Seeking legal advice to mitigate potential consequences
While attempting to renegotiate a contract does not generally risk the enforceability of the original agreement, proposing an amendment may reopen the contract, allowing either party to potentially walk away.
It is crucial, therefore, to recommend that clients seek legal advice before proposing substantial changes or claiming they will only complete the contract with an amendment. Threatening not to fulfill the contract may be seen as a breach, which could jeopardize its enforceability.
The legal team at Hoogbruin & Co. advises reaching out to their real estate litigation counsel to fully understand contract amendments in real estate transactions in British Columbia. There are proper procedures that need to be followed and only seeking legal advice will ensure that proper consideration is provided so that the parties can make mutually agreed-upon changes to the contract.
Act cautiously and seek legal guidance to protect the interests of all parties involved.
BC Couple Ordered to Pay $320,000 for Cancelling Home Sale as Market Rose
In 2015, a BC couple faced the consequences of backing out of a home sale as the real estate market began to rise. The Purewals initially agreed to sell their 8,000 square-foot home in Surrey for $2.7 million. However, they tried to cancel the sale as the market started swinging upward.
The BC Supreme Court ruled that the Purewals breached the contract and ordered them to pay the buyer, Wokun Zhao, the increased value of the home, which amounted to over $300,000. Zhao, who worked in China and was seeking a home in the Lower Mainland to immigrate with his family, had negotiated the sale with the Purewals for $2.78 million, with a closing date set for March 28, 2016.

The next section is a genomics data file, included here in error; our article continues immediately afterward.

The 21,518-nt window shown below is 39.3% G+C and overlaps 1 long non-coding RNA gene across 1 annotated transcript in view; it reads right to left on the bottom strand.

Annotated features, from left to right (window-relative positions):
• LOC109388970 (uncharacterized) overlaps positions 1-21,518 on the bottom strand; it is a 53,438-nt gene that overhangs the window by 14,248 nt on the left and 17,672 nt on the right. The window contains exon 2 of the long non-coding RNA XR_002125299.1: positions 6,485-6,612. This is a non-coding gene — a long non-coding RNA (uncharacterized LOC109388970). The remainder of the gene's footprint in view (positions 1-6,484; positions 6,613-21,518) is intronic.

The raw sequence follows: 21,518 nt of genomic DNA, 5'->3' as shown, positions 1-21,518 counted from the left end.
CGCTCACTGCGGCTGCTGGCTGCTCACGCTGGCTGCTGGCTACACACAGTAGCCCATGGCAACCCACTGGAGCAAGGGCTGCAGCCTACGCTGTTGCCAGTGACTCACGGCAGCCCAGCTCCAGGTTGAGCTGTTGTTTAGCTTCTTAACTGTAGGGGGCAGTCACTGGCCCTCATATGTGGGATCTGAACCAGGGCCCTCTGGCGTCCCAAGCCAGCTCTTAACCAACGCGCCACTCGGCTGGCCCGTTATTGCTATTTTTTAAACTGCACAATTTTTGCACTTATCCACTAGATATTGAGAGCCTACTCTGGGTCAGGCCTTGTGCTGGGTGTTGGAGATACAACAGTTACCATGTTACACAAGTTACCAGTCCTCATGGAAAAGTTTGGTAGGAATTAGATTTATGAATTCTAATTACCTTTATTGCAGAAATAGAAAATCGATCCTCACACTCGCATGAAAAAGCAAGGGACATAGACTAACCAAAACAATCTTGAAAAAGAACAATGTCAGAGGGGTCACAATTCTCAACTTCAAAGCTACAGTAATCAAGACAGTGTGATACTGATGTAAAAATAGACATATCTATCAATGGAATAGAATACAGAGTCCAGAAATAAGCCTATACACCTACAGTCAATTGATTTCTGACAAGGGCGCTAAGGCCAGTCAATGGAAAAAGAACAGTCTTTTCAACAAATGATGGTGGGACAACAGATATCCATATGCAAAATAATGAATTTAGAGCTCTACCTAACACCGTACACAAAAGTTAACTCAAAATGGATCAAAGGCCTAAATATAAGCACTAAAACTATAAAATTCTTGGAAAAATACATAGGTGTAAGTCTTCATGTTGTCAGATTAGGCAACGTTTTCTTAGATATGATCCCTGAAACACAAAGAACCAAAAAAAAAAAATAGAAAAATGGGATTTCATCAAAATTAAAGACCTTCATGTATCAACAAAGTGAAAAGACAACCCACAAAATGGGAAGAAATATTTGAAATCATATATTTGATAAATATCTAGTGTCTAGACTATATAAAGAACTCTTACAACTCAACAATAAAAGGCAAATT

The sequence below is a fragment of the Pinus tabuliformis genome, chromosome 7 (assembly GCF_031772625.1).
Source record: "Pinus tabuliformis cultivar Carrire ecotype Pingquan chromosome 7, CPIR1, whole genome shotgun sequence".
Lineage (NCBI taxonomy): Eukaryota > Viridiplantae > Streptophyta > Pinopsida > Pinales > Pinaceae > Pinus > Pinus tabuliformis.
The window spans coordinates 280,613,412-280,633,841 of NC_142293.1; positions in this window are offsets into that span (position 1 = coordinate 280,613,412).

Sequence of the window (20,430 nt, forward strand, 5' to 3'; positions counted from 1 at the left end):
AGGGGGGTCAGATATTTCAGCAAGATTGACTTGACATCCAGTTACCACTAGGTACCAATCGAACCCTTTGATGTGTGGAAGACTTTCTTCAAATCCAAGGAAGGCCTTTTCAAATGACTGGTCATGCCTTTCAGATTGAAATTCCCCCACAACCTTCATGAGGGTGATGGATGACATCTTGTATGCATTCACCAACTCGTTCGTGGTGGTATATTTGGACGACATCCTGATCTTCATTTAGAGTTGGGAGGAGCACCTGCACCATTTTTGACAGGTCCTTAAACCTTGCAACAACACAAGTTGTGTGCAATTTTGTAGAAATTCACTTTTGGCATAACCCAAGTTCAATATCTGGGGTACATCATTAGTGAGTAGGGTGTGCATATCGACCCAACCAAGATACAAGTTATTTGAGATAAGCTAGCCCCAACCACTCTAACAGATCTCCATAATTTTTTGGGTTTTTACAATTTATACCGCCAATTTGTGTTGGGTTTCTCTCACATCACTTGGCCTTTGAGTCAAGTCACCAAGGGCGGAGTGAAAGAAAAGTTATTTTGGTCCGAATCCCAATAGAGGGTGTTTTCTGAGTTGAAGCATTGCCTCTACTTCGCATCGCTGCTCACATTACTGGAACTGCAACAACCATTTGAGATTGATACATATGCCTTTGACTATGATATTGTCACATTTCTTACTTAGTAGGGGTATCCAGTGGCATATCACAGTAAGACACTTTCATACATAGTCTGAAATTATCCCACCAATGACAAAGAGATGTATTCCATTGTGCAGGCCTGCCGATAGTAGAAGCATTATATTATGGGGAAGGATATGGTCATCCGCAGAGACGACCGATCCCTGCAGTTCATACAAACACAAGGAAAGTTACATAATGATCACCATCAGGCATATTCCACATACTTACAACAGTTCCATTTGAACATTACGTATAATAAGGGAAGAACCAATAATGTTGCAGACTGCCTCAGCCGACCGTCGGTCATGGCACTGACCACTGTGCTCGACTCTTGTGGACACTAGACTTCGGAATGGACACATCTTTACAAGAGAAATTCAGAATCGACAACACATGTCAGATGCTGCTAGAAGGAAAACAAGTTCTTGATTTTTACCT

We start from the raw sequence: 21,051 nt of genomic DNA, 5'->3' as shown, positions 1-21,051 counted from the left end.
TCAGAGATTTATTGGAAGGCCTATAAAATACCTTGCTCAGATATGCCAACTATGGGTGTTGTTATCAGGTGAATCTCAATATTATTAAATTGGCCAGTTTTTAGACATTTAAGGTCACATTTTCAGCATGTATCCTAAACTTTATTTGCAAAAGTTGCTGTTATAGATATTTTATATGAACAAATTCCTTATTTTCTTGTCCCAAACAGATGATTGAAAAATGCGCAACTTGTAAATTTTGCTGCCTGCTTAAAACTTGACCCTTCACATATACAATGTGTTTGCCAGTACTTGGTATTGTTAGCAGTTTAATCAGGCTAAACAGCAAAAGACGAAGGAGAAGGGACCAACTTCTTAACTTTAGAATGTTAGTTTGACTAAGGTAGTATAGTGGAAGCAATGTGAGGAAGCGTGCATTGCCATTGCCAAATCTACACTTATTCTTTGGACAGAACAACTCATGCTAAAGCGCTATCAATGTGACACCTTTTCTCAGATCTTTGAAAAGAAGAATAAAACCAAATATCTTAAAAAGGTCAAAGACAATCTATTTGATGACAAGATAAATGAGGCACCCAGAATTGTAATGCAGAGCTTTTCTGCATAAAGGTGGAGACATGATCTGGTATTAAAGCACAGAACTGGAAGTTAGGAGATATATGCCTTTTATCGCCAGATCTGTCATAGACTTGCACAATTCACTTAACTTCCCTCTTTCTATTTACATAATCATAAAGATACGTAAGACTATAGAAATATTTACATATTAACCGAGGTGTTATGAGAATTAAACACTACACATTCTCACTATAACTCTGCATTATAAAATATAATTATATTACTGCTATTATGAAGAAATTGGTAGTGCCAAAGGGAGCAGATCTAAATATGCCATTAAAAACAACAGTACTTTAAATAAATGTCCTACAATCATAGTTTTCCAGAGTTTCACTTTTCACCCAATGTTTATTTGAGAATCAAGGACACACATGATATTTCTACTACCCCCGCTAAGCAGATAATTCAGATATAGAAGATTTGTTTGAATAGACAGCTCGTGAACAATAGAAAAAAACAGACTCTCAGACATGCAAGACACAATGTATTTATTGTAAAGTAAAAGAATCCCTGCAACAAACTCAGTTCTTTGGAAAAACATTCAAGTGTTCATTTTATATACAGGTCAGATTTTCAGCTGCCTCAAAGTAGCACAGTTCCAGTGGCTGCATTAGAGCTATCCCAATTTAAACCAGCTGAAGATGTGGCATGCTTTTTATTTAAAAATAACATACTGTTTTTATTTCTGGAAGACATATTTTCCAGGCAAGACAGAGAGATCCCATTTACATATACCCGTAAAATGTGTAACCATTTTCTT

Almost immediately after signing the deal, the Purewals had second thoughts. They even attempted to get Zhao to cancel the deal, going as far as chasing him and his realtor off the property during an inspection. As the real estate market continued to grow, the Purewals couldn’t find a similar home for less than $3 million.
In January, the Purewals tried to renegotiate the sale for $3 million, but Zhao declined. When the closing date passed, the Purewals refused to give up the title, prompting Zhao to take them to court.
The court found that the Purewals hadn’t properly ended the contract, and it remained in place despite their failure to complete the deal. The home was valued at $3.1 million as of the 2016 closing date, leading the court to order the Purewals to pay Zhao $326,875, covering the $320,000 difference in value, as well as other costs associated with the failed deal.
Following the failed agreement, Zhao purchased a smaller home for $2.2 million in another area of the city. Although it didn’t have the exact features he was initially looking for, Zhao settled for the three-bedroom, 2,400 square-foot property. The current listing price for that home is $2.9 million.
This case serves as a real-life example of the potential financial consequences of cancelling a home sale in BC, especially when the market is on the rise. It emphasizes the importance of carefully considering contractual obligations and seeking legal advice before making any decisions that could lead to breach of contract or financial liabilities.